Fox // 1985 // 96 Minutes // Rated R
Reviewed by Judge Steve Evans (Retired) // June 16th, 2006
Love is no accident.
A yuppie couple whose marriage is on the rocks bitch and moan for 97 minutes. Their quirky New York friends make wry jokes. Someone commits adultery. This might play better as a made-for-television rom-com, with the blessed interruption of commercials. Griffin Dunne (An American Werewolf in London) and Brooke Adams (Invasion of the Body Snatchers) deserve better than a low-rent riff on Woody Allen films.
Alex (Dunne) and Erica (Adams) realize their marriage is falling apart. Alex is bored with his life, wife, and job. Erica has lost interest in work. When she is struck by a taxi while crossing the street, the accident has an unexpected ripple effect across four lives.
Once home from the hospital, Erica must spend her days in a wheelchair, unable to have sex while she recuperates. This naturally does nothing to improve her attitude. Erica hires a pretty physical therapist, Lisa (Karen Young, Jaws: the Revenge)), who makes house calls. She's young, vivacious, alive, and Alex is soon looking her over. Alex thinks maybe he could ditch Erica and start life over with lovely Lisa. But Lisa's actor boyfriend isn't ready to let go.
Almost You was co-written and directed by Adam Brooks, who has worked primarily as a screenwriter in the 21 years since this was released (most recently he wrote Bridget Jones: The Edge of Reason). His writing chops have improved in the last two decades; I can't speak to improvements in his directing, which is static and uninspired in the picture before us. Brooks goes for shrill over subtle, for screaming matches and sarcasm instead of well-wrought dialogue and witty bon mots.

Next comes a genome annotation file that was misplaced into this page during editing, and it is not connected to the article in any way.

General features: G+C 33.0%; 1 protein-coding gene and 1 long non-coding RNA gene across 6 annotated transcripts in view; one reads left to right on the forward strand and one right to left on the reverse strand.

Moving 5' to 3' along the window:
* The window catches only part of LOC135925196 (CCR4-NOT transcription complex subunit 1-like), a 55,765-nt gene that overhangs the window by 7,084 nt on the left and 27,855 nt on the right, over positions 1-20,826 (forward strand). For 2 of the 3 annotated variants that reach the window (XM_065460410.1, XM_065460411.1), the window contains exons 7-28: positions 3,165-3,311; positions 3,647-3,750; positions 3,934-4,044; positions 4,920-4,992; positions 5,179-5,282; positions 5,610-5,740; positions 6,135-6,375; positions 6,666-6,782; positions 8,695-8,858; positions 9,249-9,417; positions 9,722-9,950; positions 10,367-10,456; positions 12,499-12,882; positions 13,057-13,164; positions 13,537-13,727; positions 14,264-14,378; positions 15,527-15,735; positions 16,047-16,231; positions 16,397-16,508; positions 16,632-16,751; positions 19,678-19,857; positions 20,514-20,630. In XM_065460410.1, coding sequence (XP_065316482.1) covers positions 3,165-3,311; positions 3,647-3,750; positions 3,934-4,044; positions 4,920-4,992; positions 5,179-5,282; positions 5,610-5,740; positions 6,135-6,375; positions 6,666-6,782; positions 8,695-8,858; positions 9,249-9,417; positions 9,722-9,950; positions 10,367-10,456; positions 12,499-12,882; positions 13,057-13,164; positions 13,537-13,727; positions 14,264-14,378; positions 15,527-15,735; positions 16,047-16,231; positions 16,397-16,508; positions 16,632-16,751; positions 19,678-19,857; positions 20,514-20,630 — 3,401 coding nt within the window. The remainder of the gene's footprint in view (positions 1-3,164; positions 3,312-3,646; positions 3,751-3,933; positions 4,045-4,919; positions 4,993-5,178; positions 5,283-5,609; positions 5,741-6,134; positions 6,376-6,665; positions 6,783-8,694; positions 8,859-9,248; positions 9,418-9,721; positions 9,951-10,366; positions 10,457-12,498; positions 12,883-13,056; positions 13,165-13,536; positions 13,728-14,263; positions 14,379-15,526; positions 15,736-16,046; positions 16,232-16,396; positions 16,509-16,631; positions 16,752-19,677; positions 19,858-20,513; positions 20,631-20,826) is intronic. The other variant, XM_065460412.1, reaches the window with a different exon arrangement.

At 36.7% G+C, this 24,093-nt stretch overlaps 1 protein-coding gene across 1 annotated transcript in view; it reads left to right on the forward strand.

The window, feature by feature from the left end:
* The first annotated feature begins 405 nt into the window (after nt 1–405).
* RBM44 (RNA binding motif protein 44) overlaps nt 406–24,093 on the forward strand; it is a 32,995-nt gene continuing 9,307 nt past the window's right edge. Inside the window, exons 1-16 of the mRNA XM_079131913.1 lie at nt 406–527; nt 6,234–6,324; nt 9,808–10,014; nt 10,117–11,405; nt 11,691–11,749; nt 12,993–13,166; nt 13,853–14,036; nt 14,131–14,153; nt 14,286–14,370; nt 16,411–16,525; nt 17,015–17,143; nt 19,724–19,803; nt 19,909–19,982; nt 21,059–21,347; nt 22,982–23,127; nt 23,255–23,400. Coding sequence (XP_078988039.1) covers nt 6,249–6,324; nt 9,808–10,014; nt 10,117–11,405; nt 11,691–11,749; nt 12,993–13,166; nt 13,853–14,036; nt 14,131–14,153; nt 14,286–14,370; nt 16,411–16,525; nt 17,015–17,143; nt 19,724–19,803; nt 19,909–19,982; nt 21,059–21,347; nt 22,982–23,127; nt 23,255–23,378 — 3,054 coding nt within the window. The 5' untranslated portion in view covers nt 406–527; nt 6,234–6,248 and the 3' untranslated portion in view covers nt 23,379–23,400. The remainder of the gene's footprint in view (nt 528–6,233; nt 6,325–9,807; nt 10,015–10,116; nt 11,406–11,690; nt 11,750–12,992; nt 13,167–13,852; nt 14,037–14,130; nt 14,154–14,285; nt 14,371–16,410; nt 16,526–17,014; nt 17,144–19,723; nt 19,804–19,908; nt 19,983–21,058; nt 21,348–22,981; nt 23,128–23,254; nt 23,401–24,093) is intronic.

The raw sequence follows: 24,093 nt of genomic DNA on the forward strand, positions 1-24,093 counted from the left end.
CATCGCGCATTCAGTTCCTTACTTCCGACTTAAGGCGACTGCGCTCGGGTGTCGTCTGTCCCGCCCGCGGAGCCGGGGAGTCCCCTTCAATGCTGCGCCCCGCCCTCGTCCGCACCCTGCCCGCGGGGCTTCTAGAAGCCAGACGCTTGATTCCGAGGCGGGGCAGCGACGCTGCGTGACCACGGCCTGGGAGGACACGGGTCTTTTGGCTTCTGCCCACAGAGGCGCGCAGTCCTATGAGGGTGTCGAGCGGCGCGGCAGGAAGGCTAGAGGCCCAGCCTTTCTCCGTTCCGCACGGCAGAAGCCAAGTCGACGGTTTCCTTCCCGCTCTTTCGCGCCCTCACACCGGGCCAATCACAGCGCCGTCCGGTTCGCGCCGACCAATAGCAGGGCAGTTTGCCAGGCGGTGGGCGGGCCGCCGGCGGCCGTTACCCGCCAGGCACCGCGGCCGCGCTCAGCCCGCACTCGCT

Acting is competent and occasionally inspired, but Dunne, Adams, and the supporting cast all play essentially amoral and unlikable characters (Alex cheats on his wife twice while she recuperates from a serious injury), so their thespian exertions are moot. The problem lies with the story. In a world full of problems and people worth caring about, a film should at least present individuals with unusual problems (or unusual ways of solving them). Marital angst among the smug and upwardly mobile just isn't the stuff of compelling drama, at least not as presented here.
Dunne, especially, can be seen to much better effect in Martin Scorsese's criminally underrated After Hours, released the same year. Scorsese's film offers a much better take on the dangers of complacency and misplaced desire during the Reagan years.
Video and a choice of three audio options, including Dolby stereo and mono, are fine if unspectacular. The transfer is crisp and free of artifacts. There are no extras beyond a trailer.
The disc includes 1.85:1 and full frame versions of the film, but why bother with full frame?
A dull artifact of a supremely self-absorbed era.
Review content copyright © 2006 Steve Evans; Site layout and review format copyright © 1998 - 2014 HipClick Designs LLC
Scales of Justice
* 1.85:1 Anamorphic
* Dolby Digital 2.0 Mono (English)
* Dolby Digital 1.0 Mono (English)
* Dolby Digital 1.0 Mono (Spanish)
Running Time: 96 Minutes
Release Year: 1985
MPAA Rating: Rated R
* Theatrical Trailer